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…finishing the post

Back to Da Silva and the modernity thesis. Of course Dussell has pointed out the colonialist tropes in Hegel, etc., with juicy quotations.

Greg McCarthy’s summary of Da Silva is better than mine, for its concision. Note that Da Silva can help with Anzaldúa too.

My thesis for paper #1 is that the evoke-and-elide movement in the 19th century novels is enacting or dramatizing the move Da Silva describes (the engulfment); there is no way out in the modern paradigm. Moving on to Anzaldúa: it is possible that she (and decoloniality generally) are trying to be the resistance to this, the path out of it. The question becomes how well does this theory or does Anzaldúa in particular do it.

We shall see.


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Very well (an unfinished post)

(According to Reeducation, your baseline should be that you are too unhappy to function and your goal should be to function minimally nonetheless, or attain feelings of happiness, just for the day. Before Reeducation I did not think a great deal about happiness, although I was happy most of the time. If your baseline is that you just don’t worry about these things, you are feeling how you are feeling, or perhaps you aren’t questioning yourself so you are comfortable, then you can just do things.)

So I am to: finish the da Silva paper and write a new da Silva abstract. Then write the Sommer paper. Then finish the Anzaldúa paper. Then, within the year, resubmit Pedro’s poems and prepare and submit the Moro — if that press ever has a reading period, that is; otherwise, it may become important to find another. Even White Pine.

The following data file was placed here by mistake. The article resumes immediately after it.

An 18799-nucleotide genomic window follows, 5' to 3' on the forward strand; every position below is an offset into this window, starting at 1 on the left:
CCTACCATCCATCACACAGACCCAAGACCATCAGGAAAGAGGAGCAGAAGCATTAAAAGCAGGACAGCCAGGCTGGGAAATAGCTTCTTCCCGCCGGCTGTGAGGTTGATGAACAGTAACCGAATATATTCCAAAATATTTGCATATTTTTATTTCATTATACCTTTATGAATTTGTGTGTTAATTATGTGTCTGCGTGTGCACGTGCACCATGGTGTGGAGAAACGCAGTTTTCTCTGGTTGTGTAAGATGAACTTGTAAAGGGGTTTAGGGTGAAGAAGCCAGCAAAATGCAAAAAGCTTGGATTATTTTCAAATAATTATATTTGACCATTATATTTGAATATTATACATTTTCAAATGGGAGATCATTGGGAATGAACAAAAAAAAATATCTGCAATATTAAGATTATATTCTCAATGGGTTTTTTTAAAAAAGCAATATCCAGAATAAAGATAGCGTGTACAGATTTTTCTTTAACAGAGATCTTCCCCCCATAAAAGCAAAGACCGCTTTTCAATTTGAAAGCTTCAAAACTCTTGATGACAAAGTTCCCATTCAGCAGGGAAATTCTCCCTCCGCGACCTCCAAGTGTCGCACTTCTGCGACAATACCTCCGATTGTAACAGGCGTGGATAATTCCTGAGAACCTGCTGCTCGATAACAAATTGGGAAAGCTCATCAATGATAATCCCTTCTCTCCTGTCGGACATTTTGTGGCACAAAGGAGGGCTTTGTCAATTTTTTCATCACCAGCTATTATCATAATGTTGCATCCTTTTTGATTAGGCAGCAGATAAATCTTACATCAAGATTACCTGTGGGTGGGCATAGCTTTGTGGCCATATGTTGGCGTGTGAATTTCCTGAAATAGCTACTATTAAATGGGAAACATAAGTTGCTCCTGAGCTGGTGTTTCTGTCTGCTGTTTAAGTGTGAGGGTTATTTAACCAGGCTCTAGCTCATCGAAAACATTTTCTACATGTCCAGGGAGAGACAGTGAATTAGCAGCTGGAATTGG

Da Silva. Let us start warming back to this topic by reading on her in review essays. I’ve got so many notes of my own already, but we will start with Benito Cao and Greg McCarthy, just so that I will de-intimidate myself. Some reasons I am interested in Da Silva: it’s a global theory, it explains why hybridity theory is part of racism, it takes gender into account, and it addresses what I’ve called “evoke and elide.”

Cao also talks about Telles; note that Portocarrero says the same of mestizaje and racismo (which is why it is suprising to see Anzaldúa still talking about mestizaje as a solution to racism):

In essence, Telles unpacks the apparent paradox of the coexistence of racism andhybridity by revealing how racial inclusion (produced by hybridity) and racialexclusion (produced by racism) coexist and complement each other in Brazil. Indeed, hybridity is not antithetical to racism as popular belief and ‘common sense’ might suggest. Instead, hybridity is the way racism operates in Brazil. Hybridity is theBrazilian contribution to the ‘global idea of race’unearthed by the archaeological work of Denise Ferreira da Silva.

Cao on the chapter “Tropical Democracy”: